National Public Radio affiliates have contributed $582,000 to the network in the last three weeks, enabling it to continue its expanded Persian Gulf coverage "for the foreseeable future."
Even though a cease-fire has been declared, events in the region will still be a "big story in terms of the aftermath of the war," said NPR spokeswoman Mary Morgan.
Since the war began, NPR has spent nearly $500,000 on additional reporters, more satellite time and overtime at its Washington studios for Persian Gulf coverage, Ms. Morgan said.
More than 100 stations have responded to the Feb. 5 request for additional funds from NPR, which is seeking $750,000 from its affiliates and an additional $250,000 in corporate support, she said.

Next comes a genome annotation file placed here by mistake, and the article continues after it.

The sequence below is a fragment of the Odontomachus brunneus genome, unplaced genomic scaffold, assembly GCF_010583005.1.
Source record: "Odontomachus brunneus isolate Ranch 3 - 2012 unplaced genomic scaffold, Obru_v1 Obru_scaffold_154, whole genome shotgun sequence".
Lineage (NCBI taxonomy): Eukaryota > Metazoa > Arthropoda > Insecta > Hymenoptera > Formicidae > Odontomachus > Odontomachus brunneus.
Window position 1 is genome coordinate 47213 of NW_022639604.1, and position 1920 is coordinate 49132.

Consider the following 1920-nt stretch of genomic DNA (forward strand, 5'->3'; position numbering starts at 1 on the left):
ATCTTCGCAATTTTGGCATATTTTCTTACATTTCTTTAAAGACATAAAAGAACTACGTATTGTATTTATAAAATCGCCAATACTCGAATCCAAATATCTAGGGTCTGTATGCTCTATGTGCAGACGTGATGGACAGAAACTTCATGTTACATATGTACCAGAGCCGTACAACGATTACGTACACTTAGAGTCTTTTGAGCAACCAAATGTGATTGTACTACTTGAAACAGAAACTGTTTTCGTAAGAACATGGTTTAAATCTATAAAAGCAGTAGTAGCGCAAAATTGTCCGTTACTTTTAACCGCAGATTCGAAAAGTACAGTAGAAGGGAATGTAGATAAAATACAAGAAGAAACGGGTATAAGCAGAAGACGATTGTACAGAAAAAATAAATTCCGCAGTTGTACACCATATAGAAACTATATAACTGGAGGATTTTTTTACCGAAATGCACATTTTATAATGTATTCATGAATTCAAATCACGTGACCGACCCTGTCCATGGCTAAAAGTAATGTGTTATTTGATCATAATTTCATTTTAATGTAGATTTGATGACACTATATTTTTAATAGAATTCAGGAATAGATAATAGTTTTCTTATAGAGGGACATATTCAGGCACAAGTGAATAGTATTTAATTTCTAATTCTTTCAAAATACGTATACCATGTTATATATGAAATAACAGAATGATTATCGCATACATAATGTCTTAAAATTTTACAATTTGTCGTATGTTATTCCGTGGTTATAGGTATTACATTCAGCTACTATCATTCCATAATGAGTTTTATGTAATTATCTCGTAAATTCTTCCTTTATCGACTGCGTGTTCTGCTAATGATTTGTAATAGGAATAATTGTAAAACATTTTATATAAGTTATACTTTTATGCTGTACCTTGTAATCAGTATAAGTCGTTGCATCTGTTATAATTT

WJHU-FM, the local NPR affiliate, has not made a direct contribution because of its own financial constraints, said acting general manager Dennis Kita. But he said the station, which already runs the "Morning Edition" and "All Things Considered" news magazine programs, has purchased NPR's expanded package of hourly newscasts for "several thousand dollars," which said he hoped would help defray the cost of the network's gulf coverage.